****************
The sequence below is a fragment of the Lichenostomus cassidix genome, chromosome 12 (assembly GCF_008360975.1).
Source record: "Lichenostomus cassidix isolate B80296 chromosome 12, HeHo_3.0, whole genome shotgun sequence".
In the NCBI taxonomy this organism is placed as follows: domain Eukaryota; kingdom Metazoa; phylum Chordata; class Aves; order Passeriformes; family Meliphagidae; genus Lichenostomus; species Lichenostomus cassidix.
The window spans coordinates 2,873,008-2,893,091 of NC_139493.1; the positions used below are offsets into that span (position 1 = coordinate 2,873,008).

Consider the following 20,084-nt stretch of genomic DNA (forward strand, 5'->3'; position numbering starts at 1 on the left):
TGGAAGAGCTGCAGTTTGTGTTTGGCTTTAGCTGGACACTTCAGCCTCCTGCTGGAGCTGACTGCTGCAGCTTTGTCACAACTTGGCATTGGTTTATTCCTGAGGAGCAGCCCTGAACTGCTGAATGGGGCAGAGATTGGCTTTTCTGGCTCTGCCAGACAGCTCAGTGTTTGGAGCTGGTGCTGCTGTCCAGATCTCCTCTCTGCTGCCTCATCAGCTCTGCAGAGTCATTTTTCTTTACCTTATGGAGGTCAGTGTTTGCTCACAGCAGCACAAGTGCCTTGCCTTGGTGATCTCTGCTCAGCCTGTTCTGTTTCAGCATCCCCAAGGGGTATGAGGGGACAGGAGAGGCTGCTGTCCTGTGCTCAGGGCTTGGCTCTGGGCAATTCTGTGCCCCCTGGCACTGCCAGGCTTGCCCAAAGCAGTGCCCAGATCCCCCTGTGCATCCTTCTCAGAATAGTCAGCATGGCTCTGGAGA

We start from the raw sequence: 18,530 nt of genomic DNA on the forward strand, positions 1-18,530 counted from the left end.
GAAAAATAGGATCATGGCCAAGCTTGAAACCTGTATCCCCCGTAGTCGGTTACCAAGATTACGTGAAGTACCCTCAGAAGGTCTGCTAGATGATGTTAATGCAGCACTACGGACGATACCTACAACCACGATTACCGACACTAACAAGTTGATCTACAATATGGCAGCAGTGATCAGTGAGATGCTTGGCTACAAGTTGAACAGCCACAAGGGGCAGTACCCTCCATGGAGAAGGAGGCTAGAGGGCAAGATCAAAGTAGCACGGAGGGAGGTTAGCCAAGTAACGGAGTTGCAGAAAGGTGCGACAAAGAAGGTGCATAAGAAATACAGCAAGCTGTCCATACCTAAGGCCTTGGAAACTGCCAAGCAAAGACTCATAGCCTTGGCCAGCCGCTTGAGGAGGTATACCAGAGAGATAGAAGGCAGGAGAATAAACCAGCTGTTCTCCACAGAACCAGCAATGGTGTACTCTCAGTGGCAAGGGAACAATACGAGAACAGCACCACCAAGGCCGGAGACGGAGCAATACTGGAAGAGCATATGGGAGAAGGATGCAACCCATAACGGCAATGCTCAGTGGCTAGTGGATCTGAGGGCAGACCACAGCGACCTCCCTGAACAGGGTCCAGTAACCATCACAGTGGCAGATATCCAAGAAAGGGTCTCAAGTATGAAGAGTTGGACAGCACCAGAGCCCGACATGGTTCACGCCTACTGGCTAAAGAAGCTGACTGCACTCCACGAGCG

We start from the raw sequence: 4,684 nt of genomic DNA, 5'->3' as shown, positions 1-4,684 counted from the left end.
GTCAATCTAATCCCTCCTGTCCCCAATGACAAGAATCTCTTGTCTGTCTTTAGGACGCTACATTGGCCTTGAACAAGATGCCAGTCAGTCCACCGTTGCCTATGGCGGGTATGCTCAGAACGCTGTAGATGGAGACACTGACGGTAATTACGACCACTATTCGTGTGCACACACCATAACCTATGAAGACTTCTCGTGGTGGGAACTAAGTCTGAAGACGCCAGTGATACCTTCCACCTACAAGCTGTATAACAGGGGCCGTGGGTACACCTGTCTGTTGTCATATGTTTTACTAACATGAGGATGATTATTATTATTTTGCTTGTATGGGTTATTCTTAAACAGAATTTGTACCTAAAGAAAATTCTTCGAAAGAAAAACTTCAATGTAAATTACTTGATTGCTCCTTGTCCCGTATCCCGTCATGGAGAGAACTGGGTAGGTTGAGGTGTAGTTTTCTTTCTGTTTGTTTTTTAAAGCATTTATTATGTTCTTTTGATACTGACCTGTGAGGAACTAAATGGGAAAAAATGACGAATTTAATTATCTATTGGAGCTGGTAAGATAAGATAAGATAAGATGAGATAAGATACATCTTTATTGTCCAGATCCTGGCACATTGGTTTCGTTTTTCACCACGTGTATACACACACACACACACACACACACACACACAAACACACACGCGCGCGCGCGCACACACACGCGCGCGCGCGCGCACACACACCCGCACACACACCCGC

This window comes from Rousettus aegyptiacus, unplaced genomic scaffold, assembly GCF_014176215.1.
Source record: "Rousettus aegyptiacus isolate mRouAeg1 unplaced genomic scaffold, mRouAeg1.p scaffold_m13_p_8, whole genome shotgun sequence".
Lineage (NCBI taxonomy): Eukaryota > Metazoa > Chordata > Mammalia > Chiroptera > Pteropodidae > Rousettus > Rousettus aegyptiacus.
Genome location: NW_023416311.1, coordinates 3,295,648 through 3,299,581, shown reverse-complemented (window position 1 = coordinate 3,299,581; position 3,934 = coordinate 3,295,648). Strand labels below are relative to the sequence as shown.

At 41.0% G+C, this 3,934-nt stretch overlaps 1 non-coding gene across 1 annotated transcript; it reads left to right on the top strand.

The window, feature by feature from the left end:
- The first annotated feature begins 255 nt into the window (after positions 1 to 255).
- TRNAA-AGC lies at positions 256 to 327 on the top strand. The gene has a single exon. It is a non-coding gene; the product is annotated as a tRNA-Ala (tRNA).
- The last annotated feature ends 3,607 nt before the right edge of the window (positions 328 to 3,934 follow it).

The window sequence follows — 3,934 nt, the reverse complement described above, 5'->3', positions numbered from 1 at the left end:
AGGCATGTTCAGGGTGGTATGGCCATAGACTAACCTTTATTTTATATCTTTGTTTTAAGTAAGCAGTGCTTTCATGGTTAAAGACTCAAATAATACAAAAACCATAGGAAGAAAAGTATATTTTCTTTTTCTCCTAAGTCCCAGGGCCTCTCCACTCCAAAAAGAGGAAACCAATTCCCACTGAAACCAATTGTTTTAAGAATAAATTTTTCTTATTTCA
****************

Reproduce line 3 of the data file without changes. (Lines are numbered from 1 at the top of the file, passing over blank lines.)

In the NCBI taxonomy this organism is placed as follows: domain Eukaryota; kingdom Metazoa; phylum Chordata; class Aves; order Passeriformes; family Meliphagidae; genus Lichenostomus; species Lichenostomus cassidix.